• If you encounter a bear at close range, talk in a calm manner while backing away slowly. Do not run!
  • If a bear approaches you, stand your ground, raise your arms to appear larger, yell at the bear, and use bear spray if you have it.
  • If attacked, fight back aggressively with anything available. Do not play dead!

Press the play button (►) above to start the video.

Video Transcript

Transcript for Black Bears in Louisiana

NARRATOR: In 2016, the Louisiana black bear was officially removed from the threatened species list under the Endangered Species Act. This species represents one of many success stories that wildlife agencies, conservationists, and hunters can be proud of. For now, the Louisiana black bear is still protected by law and illegal to hunt or shoot.

Bears may occur in any parish in the state. However, most of them fall along the Mississippi River floodplain. There are four subpopulations that exist: in the Tensas region, Three Rivers area, Upper Atchafalaya, and Lower Atchafalaya, primarily in St. Mary and Iberia Parish. Bears' eyesight is not very sharp. However, they do have a keen sense of smell. It's in their nature to use this sense of smell to forage for food and investigate uncommon scent.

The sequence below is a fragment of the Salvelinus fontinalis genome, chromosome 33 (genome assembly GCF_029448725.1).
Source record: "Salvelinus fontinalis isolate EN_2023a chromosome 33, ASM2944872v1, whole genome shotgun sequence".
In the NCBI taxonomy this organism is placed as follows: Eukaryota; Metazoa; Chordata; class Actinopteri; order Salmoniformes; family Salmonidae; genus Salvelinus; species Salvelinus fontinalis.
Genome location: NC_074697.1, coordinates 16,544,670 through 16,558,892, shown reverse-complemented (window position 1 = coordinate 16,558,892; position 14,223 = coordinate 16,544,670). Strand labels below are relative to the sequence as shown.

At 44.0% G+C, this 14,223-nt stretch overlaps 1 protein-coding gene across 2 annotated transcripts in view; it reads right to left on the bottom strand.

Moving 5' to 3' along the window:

Standing on its hind legs provides a bear with the best opportunity to see and smell. As opportunistic omnivores, bears use all of their senses to investigate all potential food sources. For example, a bear may follow a person's scent through the woods to investigate that smell, but that doesn't mean the bear is stalking the human. Simply, curious behavior is in their nature.

There are a few types of behavior that you can encounter with a bear. First, nervous or protective behavior. A bear may huff by forcefully blowing air through their nose or mouth, or pop their teeth in a chomping sound very quickly. It's important to remember that this behavior is intended to scare away a threat. If the threat remains, the level of aggression may increase, or the bear will run away.

The second is predatory behavior. This is normally exhibited by a bear that intends to actually attack or is sizing up its prey. This is usually a long and drawn-out event where the bear is intensely watching and following. There are no documented cases of Louisiana black bears stalking humans.